The Medallion

August 22nd, 2003


The Medallion

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Still of Julian Sands in The MedallionStill of Claire Forlani in The MedallionStill of Lee Evans in The MedallionStill of Jackie Chan and Lee Evans in The MedallionStill of Jackie Chan in The MedallionStill of Jackie Chan in The Medallion

A Hong Kong detective suffers a fatal accident involving a mysterious medallion and is transformed into an immortal warrior with superhuman powers.

Release Year: 2003

Rating: 4.8/10 (13,744 voted)

Critic's Score: 38/100

Director: Gordon Chan

Stars: Jackie Chan, Lee Evans, Claire Forlani

Eddie, an indomitable Hong Kong cop, is transformed into an immortal warrior with superhuman powers after a fatal accident involving a mysterious medallion. Eddie enlists the help of British Interpol agent Nicole to determine the secret of the medallion and face down the evil Snakehead who wants to use its magical powers for his own nefarious plans.

Writers: Alfred Cheung, Bennett Davlin

Jackie Chan - Eddie Yang
Lee Evans - Arthur Watson
Claire Forlani - Nicole James
Julian Sands - Snakehead
John Rhys-Davies - Cmdr. Hammerstock-Smythe
Anthony Wong Chau-Sang - Lester (as Anthony Wong)
Christy Chung - Charlotte Watson
Johann Myers - Giscard
Alex Bao - Jai (as Alexander Bao)
Siu-Ming Lau - Antiquerium Dealer (as Lau Siu Ming)
Diana C. Weng - Undercover Woman (as Diana Weng)
Chow Pok Fu - High Priest
Tat-kwong Chan - Monk
Wai Cheung Mak - Monk (as Mak Wai Cheung)
Anthony Carpio - Guard Monk


Official Website: Official site [Hong Kong] | Sony Pictures [United States] |

Release Date: 22 August 2003

Filming Locations: Dublin Castle, Dublin, County Dublin, Ireland

Box Office Details

Budget: $41,000,000 (estimated)

Opening Weekend: HKD 149,975 (Hong Kong) (17 August 2003) (38 Screens)

Gross: $22,108,977 (USA) (19 October 2003)

Technical Specs


Did You Know?

WILHELM SCREAM: First heard from Eddie when Snakehead grabs his chest in their fight in the forest. Heard a second time when Eddie sees Snakehead's face on the medallion.

Factual errors: When Jackie takes the "NOD" (night optical device) out of the water there is no lens cap on it, but when he puts it onto the click on his head there is a cap.

[Looking at his own corpse]
Eddie Yang: Is my nose really that big?

User Review

Entertaining, Fast-Paced Genre Melder

Rating: 8/10

Every 1000 years a child is born who can wield the power of two halves of a supernatural medallion, which can bestow superhuman strength and immortality, as well as take life away. Snakehead (Julian Sands), your typical crook with world domination ambitions, has discovered the identity of a modern-day chosen child, and pursues him. Meanwhile, Hong Kong police detective Eddie Yang (Jackie Chan) and Interpol agents Arthur Watson (Lee Evans) and Nicole James (Claire Forlani) have been pursuing Snakehead because of his criminal activities, and stumble into the grander scheme.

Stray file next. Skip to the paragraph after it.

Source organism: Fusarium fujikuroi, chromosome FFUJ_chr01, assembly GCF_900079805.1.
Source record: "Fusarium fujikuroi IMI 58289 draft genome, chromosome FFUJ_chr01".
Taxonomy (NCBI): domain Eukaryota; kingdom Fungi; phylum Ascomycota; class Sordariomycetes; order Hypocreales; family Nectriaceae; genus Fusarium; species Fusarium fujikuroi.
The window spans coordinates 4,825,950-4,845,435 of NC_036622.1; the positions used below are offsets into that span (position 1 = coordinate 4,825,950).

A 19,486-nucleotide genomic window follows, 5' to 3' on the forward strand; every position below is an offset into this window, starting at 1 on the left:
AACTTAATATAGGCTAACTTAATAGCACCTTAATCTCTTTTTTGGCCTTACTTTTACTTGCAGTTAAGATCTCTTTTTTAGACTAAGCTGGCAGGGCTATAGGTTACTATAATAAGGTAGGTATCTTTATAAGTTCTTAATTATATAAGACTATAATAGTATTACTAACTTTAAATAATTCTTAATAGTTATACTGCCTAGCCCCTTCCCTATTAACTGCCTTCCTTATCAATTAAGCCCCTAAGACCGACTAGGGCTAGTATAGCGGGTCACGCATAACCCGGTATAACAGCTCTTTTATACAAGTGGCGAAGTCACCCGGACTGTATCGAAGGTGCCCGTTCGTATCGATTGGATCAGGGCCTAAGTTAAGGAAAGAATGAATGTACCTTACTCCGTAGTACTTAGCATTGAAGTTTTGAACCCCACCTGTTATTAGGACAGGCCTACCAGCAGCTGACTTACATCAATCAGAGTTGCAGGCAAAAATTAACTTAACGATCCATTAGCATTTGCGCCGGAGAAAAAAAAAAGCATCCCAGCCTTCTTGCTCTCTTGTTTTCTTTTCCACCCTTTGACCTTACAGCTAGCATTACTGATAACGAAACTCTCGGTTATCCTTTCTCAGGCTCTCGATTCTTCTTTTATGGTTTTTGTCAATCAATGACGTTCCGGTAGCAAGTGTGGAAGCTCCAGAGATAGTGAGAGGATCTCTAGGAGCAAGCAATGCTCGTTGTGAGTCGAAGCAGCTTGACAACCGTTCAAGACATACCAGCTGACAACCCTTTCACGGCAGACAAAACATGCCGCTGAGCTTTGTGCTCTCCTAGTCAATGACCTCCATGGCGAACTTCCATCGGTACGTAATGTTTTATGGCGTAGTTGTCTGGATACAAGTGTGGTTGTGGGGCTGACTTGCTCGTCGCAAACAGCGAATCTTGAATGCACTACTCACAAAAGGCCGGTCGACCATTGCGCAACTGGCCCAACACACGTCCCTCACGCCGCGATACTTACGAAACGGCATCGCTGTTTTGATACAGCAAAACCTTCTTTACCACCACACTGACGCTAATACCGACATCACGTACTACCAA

While The Medallion is certainly not a film without flaws, it is satisfying on the whole if you approach it as a comic book/cartoon-styled Jackie Chan actioner. The film combines even more genres than that, actually, and there are times when it seems almost to be a spoof of James Bond-styled thrillers. There are also more straightforward comedy elements--especially when Evans is on screen, the film almost becomes a slapstick farce--there are Matrix-styled fantasy/action aspects, and there is a romance subplot. On top of all of that, The Medallion moves very quickly. Director Gordon Chan packs a lot of information into the film and barely pauses for a breath--if you blink, you're likely to miss some bit of crucial action, a plot point, or a joke.

In short, it's a complex stew of different genres, with a mixture of adult themes and childlike lightheartedness, wrapped in a dense mythology of fantasy and served at a non-stop, breakneck pace. Undoubtedly, those qualities will turn off a great deal of viewers, whether because they hate MTV/attention-deficit-disorder-styled editing, genre hopping or a lack of real-world believability. I don't mind any of those qualities, and in fact I tend to prefer films that forgo realism.

I only had two small complaints about The Medallion. One, it took me a few scenes to get up to speed with the film, both plot-wise and in terms of style. Once I got into the groove, though, I didn't want the film to stop--enough that my second complaint is that the film was too short (and in general, I strongly dislike the fact that most films seem to be forced by studios to end within 90 minutes). I wanted to see more of these characters, especially Evans, who stole most of the scenes he appeared in. Jackie Chan fans seeking a return to films that are solely kung fu-oriented will likely be disappointed, but if you have broader tastes, The Medallion might hit the spot. An 8 out of 10 from me.


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